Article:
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ABSTRACT: Gasification provides a mechanism to convert solids, such as biomass, coal, or waste, into fuels that can be easily integrated into current infrastructure. This paper discusses the use of residual char from a biomass gasifier as a catalyst for tar decomposition and presents an investigation of the catalytic properties of the char. Poplar wood was gasified in a fluidized bed reactor at temperatures ranging from 550 to 920 °C in reaction environments of 90% steam/10% N2 and 90% N2/10% CO2. The properties of the char recovered from the process were analyzed, and the catalytic performance for hydrocarbon cracking reactions was tested. Brunauer–Emmett–Teller (BET) measurements showed that the surface area of the char was higher than conventional catalyst carriers. The surface area, which ranged from 429 to 687 m2 g–1, increased with temperature and reaction time. The catalytic activity of the char was demonstrated through testing the catalytic decomposition of methane and propane to produce H2 and solid carbon. Higher char surface area resulted in increased performance, but pore size distribution also affected the activity of the catalyst, and evidence of diffusion limitations in microporous char was observed. Clusters of iron were present on the surface of the char. After being used for catalytic applications, carbon deposition was observed on the iron cluster and on the pores of the char, indicating that these sites may influence the reaction. When the char was heated to 800 °C in an inert (N2), atmosphere mass loss was observed, which varied based on the type of char and the time. ESEM/EDX showed that when char was heated to 1000 °C under N2, oxygen and metals migrated to the surface of the char, which may impact its catalytic activity. Through investigating the properties and performance of biomass gasification char, this paper demonstrates its potential to replace expensive tar decomposition catalysts with char catalysts, which are continuously produced on-site in the gasification process.Industrial & Engineering Chemistry Research 09/2012; 51(40):13113–13122. DOI:10.1021/ie3014082 · 2.24 Impact Factor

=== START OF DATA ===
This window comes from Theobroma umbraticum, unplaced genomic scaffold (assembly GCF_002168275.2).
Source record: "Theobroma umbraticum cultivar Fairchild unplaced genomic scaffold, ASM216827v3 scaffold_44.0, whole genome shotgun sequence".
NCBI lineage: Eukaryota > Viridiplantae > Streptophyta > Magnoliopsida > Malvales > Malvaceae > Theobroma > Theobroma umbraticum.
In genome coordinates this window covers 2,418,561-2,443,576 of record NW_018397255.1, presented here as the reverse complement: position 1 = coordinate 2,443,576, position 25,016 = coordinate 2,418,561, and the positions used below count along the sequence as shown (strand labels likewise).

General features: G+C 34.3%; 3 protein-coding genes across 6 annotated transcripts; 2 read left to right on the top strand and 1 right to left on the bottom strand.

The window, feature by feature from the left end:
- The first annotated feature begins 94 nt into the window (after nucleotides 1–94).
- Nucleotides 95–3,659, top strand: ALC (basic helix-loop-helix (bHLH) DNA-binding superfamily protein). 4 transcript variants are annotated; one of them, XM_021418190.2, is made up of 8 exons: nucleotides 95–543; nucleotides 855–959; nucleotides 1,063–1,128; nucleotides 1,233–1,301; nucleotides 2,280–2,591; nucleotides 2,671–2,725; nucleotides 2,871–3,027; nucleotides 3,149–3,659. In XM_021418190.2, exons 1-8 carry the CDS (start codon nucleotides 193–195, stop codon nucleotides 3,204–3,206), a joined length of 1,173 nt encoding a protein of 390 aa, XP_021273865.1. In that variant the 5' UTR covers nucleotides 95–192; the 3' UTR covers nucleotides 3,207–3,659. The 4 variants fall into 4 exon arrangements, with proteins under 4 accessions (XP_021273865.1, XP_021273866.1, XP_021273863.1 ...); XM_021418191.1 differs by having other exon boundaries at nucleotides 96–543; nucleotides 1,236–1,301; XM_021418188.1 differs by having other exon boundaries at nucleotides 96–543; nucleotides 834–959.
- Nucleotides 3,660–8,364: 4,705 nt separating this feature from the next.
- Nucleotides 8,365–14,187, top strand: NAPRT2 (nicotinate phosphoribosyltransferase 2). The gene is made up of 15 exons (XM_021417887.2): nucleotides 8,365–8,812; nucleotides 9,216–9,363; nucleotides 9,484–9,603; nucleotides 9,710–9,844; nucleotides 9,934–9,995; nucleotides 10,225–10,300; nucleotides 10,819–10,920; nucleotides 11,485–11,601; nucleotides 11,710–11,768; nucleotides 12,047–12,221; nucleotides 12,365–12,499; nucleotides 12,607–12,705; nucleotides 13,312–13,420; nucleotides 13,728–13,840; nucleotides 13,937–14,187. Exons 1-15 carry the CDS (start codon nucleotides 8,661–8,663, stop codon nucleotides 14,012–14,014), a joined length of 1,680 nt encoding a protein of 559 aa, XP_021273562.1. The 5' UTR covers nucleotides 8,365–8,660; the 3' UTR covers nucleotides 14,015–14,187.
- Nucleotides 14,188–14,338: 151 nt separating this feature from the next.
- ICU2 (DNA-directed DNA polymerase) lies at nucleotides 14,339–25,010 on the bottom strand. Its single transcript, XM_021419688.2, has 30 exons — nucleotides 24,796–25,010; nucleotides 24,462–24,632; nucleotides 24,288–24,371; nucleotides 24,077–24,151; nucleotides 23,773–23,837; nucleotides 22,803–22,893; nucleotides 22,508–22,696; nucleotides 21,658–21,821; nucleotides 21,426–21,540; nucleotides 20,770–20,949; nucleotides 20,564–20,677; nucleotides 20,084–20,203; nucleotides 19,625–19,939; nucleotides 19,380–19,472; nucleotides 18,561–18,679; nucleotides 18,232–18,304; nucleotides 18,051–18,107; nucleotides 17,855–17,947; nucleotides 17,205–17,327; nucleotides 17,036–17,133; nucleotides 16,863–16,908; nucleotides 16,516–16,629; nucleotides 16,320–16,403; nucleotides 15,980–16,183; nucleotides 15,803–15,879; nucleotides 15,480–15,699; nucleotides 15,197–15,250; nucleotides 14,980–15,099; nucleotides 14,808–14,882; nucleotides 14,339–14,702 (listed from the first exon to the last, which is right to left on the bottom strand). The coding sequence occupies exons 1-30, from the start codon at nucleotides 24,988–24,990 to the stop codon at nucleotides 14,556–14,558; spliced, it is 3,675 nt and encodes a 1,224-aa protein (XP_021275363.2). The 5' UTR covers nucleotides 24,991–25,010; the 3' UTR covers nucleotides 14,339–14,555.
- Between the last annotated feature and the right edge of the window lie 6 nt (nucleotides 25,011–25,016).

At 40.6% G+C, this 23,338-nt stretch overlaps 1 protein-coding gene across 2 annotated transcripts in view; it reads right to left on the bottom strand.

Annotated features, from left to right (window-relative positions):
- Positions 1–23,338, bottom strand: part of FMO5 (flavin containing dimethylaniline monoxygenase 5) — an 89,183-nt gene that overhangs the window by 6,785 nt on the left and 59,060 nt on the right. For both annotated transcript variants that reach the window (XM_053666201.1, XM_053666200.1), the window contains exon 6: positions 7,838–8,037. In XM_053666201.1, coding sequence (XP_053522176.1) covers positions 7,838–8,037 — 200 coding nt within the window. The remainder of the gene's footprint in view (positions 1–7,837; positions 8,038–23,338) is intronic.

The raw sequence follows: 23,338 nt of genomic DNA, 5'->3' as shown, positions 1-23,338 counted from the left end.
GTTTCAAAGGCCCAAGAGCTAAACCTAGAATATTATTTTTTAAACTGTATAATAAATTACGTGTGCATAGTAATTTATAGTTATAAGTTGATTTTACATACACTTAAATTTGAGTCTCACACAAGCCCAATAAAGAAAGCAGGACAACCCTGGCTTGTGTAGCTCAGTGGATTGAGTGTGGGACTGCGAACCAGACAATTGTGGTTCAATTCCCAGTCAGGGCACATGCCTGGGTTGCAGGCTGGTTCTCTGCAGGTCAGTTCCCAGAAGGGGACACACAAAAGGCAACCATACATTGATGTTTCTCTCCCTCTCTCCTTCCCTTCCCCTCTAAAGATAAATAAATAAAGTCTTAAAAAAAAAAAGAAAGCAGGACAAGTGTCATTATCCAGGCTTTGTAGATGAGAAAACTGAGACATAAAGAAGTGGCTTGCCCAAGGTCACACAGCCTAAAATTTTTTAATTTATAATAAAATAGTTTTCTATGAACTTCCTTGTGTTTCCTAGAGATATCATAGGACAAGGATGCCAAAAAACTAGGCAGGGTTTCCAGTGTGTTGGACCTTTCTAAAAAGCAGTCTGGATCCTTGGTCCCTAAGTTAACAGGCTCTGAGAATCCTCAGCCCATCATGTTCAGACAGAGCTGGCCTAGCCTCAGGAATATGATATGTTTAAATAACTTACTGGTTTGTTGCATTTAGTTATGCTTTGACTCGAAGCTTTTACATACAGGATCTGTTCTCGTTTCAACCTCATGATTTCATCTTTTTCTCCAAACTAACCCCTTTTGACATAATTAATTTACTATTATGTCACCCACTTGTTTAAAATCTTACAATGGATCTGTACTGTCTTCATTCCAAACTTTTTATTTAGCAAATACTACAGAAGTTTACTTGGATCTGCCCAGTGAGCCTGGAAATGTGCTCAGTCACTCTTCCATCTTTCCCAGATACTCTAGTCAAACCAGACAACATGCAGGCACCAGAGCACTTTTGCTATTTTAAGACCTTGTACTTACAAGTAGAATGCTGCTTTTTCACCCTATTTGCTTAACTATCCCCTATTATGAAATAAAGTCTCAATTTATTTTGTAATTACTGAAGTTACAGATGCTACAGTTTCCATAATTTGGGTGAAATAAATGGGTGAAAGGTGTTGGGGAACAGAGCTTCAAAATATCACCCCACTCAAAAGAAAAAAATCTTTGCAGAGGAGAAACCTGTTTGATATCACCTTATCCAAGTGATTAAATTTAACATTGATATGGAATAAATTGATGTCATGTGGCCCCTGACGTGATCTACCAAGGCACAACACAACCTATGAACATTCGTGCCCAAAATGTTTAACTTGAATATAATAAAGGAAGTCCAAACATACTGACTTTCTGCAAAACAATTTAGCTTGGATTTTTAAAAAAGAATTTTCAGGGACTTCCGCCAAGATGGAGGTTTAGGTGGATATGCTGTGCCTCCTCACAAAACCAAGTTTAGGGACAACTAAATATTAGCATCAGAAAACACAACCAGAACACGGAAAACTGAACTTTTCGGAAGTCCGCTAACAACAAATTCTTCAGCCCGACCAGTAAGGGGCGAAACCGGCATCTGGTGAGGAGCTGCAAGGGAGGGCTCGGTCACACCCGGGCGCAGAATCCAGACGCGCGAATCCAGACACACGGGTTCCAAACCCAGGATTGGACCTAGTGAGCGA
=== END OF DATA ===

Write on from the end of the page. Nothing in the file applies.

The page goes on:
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ABSTRACT: This paper investigates the effect of copper, chromium and boron on the slow pyrolysis of CCB-treated wood. A mixture of softwood has been impregnated with several inorganic salts (individually CuSO4, KCr(SO4)2, B4Na2O7) and with salt of CCB (mixture of CuSO4, KCr(SO4)2 and H3BO3). The weight loss of samples is identified by thermogravimetric analysis (TGA). The results show a higher mass of final residue and a decrease in degradation temperature on treated wood compared to untreated wood. TGA results also show that, the maximum degradation of CCB treated wood occurs at 300 °C. In addition, slow pyrolysis experiments were carried out in a laboratory scale reactor. The pyrolysis products were quantified using analytical balance whereas gases were analyzed by gas chromatography. The trends of weight loss obtained by TGA and by laboratory scale pyrolysis are similar. Furthermore, it is observed that CCB salts inhibit the formation of CO and CO2 but promote that of H2. In the second part of this work, yield of solid pyolysis residue (charcoal) with a high metal content (Cu, Cr, B) has been carried out at 300 °C and 370 °C during residence time of 20 and 30 min. Metals in charcoal are analyzed using Inductively Coupled Plasma Mass Spectrometry. Taking into account the energy recovery of by-products, slow pyrolysis at 300 °C and 30 min appears to be optimal conditions with a high yield of charcoal about 45% and the element recovery is up to 94% of Cu, 100% of Cr and 88% of B.Journal of Analytical and Applied Pyrolysis 11/2013; DOI:10.1016/j.jaap.2013.08.002 · 3.07 Impact Factor